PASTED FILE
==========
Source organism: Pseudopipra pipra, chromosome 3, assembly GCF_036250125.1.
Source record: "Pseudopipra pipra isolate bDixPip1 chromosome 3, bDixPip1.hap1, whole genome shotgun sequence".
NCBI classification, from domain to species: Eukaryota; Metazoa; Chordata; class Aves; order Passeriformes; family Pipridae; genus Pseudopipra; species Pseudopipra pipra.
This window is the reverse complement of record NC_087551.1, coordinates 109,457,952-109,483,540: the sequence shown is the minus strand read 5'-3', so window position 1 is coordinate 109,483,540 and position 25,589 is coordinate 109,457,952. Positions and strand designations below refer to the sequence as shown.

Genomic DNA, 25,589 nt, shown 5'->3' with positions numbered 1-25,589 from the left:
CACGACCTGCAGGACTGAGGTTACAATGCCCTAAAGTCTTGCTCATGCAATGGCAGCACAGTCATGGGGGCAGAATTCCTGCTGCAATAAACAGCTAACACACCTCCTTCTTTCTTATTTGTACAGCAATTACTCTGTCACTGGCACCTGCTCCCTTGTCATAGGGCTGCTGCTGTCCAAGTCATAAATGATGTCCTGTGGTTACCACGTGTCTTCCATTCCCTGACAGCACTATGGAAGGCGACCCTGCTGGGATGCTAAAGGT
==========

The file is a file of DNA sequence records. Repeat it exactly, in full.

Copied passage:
Source organism: Pseudopipra pipra, chromosome 3, assembly GCF_036250125.1.
Source record: "Pseudopipra pipra isolate bDixPip1 chromosome 3, bDixPip1.hap1, whole genome shotgun sequence".
NCBI classification, from domain to species: Eukaryota; Metazoa; Chordata; class Aves; order Passeriformes; family Pipridae; genus Pseudopipra; species Pseudopipra pipra.
This window is the reverse complement of record NC_087551.1, coordinates 109,457,952-109,483,540: the sequence shown is the minus strand read 5'-3', so window position 1 is coordinate 109,483,540 and position 25,589 is coordinate 109,457,952. Positions and strand designations below refer to the sequence as shown.

Genomic DNA, 25,589 nt, shown 5'->3' with positions numbered 1-25,589 from the left:
CACGACCTGCAGGACTGAGGTTACAATGCCCTAAAGTCTTGCTCATGCAATGGCAGCACAGTCATGGGGGCAGAATTCCTGCTGCAATAAACAGCTAACACACCTCCTTCTTTCTTATTTGTACAGCAATTACTCTGTCACTGGCACCTGCTCCCTTGTCATAGGGCTGCTGCTGTCCAAGTCATAAATGATGTCCTGTGGTTACCACGTGTCTTCCATTCCCTGACAGCACTATGGAAGGCGACCCTGCTGGGATGCTAAAGGT